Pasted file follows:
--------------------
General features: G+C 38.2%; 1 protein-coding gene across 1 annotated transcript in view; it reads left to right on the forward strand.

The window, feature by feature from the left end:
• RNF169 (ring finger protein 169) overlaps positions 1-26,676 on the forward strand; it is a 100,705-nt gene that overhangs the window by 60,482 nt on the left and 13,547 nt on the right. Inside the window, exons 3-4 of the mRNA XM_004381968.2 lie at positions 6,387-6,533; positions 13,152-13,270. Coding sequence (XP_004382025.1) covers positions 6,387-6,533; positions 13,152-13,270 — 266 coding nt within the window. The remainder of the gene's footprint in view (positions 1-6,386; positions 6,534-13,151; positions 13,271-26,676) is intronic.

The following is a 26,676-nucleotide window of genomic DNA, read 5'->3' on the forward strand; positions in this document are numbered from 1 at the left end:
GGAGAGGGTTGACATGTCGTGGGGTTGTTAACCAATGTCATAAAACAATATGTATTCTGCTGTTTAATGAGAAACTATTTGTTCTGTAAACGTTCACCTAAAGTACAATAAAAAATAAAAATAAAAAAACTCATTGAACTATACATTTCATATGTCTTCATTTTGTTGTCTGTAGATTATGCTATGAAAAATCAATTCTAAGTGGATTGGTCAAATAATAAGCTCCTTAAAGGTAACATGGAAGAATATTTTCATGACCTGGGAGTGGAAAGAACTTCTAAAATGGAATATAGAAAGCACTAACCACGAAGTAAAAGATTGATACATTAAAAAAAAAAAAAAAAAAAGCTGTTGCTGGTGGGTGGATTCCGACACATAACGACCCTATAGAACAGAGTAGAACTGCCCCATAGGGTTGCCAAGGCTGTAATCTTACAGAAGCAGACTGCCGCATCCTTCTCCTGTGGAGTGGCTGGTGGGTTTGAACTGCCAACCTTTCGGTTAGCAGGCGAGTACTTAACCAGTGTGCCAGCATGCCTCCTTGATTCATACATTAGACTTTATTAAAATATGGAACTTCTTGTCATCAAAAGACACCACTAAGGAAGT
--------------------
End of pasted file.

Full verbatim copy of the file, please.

General features: G+C 38.2%; 1 protein-coding gene across 1 annotated transcript in view; it reads left to right on the forward strand.

The window, feature by feature from the left end:
• RNF169 (ring finger protein 169) overlaps positions 1-26,676 on the forward strand; it is a 100,705-nt gene that overhangs the window by 60,482 nt on the left and 13,547 nt on the right. Inside the window, exons 3-4 of the mRNA XM_004381968.2 lie at positions 6,387-6,533; positions 13,152-13,270. Coding sequence (XP_004382025.1) covers positions 6,387-6,533; positions 13,152-13,270 — 266 coding nt within the window. The remainder of the gene's footprint in view (positions 1-6,386; positions 6,534-13,151; positions 13,271-26,676) is intronic.

The following is a 26,676-nucleotide window of genomic DNA, read 5'->3' on the forward strand; positions in this document are numbered from 1 at the left end:
GGAGAGGGTTGACATGTCGTGGGGTTGTTAACCAATGTCATAAAACAATATGTATTCTGCTGTTTAATGAGAAACTATTTGTTCTGTAAACGTTCACCTAAAGTACAATAAAAAATAAAAATAAAAAAACTCATTGAACTATACATTTCATATGTCTTCATTTTGTTGTCTGTAGATTATGCTATGAAAAATCAATTCTAAGTGGATTGGTCAAATAATAAGCTCCTTAAAGGTAACATGGAAGAATATTTTCATGACCTGGGAGTGGAAAGAACTTCTAAAATGGAATATAGAAAGCACTAACCACGAAGTAAAAGATTGATACATTAAAAAAAAAAAAAAAAAAAGCTGTTGCTGGTGGGTGGATTCCGACACATAACGACCCTATAGAACAGAGTAGAACTGCCCCATAGGGTTGCCAAGGCTGTAATCTTACAGAAGCAGACTGCCGCATCCTTCTCCTGTGGAGTGGCTGGTGGGTTTGAACTGCCAACCTTTCGGTTAGCAGGCGAGTACTTAACCAGTGTGCCAGCATGCCTCCTTGATTCATACATTAGACTTTATTAAAATATGGAACTTCTTGTCATCAAAAGACACCACTAAGGAAGT